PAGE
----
Rise of Bojo and the No-Deal Hard-Brexit. 2 of 2: Gregory Copley Defense & Foreign Affairs.

Jul 19, 2019, 12:00 AM
Photo: 1923 Strand Magazine illustration by A. Wallis Mills for the short story "Jeeves Takes Charge" by P. G. Wodehouse, featuring the characters Florence Craye, Sir Willoughby, and Bertie Wooster.
Date | April 1923
Source | The Strand Magazine, in London
Twitter: @BatchelorShow

Rise of Bojo and the No-Deal Hard-Brexit. 2 of 2: Gregory Copley Defense & Foreign Affairs.

Meanwhile, the battle for the leadership of the UK’s governing Conservative Party has highlighted only short-term threats from the proposed UK withdrawal from the European Union (Brexit). Those opposing Brexit allege the prospects of massive economic disruption — without supporting evidence — and ignore the reality of a flat to declining European Union (EU) economic prospect which could offer a far worse longer-term strategic outlook for the UK.  

The UK survived two world wars and the Cold War in the 20th Century, but the “remain” proponents argue that getting out of the EU could be something the UK would not easily survive. The result, however, is that, if former Foreign Secretary Boris Johnson was to win the leadership contest and emerges as UK Prime Minister, then a “hard” or “no deal” Brexit was probable, and would give the UK its best opportunity to rebuild its strategic viability.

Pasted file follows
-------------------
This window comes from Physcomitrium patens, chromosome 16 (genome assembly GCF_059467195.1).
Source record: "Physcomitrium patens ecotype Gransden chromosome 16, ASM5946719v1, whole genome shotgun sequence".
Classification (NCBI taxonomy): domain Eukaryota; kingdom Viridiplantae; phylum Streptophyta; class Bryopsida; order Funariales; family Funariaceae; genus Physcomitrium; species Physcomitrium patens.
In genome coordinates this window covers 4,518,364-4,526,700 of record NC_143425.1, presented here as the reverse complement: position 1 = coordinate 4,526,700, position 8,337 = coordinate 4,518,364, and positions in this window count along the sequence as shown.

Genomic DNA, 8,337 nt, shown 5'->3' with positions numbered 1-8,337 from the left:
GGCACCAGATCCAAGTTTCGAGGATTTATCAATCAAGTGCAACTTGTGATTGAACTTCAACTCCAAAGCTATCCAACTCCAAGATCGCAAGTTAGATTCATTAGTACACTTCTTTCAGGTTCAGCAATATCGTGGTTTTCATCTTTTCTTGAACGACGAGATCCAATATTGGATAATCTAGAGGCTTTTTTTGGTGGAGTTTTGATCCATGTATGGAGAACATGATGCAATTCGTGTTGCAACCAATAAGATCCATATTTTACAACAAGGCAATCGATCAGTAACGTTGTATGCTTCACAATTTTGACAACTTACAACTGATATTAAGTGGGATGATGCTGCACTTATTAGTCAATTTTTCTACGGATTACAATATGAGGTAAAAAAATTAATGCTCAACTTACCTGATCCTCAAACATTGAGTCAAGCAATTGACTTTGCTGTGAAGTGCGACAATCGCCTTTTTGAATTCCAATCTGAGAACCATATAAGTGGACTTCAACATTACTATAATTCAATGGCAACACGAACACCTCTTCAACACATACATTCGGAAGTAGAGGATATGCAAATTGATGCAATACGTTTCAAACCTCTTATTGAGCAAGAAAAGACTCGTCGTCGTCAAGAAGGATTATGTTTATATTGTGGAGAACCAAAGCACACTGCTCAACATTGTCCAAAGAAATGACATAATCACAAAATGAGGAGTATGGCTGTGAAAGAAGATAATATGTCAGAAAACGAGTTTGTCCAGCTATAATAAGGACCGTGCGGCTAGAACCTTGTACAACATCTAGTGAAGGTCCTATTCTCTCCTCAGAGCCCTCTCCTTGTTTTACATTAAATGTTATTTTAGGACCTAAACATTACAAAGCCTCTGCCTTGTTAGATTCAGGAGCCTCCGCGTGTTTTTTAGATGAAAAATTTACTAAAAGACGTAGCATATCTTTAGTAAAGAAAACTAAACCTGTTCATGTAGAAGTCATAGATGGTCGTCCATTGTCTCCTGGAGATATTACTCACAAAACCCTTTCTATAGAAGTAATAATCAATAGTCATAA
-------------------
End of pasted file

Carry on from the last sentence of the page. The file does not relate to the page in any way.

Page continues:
What is already evident is the reality that the UK has begun planning for greater national efforts in the development of defense industry and technology in the post-Brexit environment, bearing in mind the considerable, positive impact which UK defense and aerospace technology has had on the UK’s economic and technological base over recent decades. The UK defense sector has already also begun to resurge in the marketplace with its new Type 26 frigate program, with export orders from Canada and Australia.

The major hurdle now facing the incoming Prime Minister is the reality that Parliament has voted that the UK could not exit from the EU without a “deal”, and yet the same Parliament has thrice rejected the only “deal” which the EU would accept. And there was insufficient remaining time for a new “deal” to be negotiated between London and Brussels. It would be difficult for the incoming Prime Minister to allow the UK to terminate its EU membership without prior ratification from Parliament, and yet the clock could just run out, if the Prime Minister can prevent a new parliamentary vote, providing a de factowithdrawal on October 31, 2019.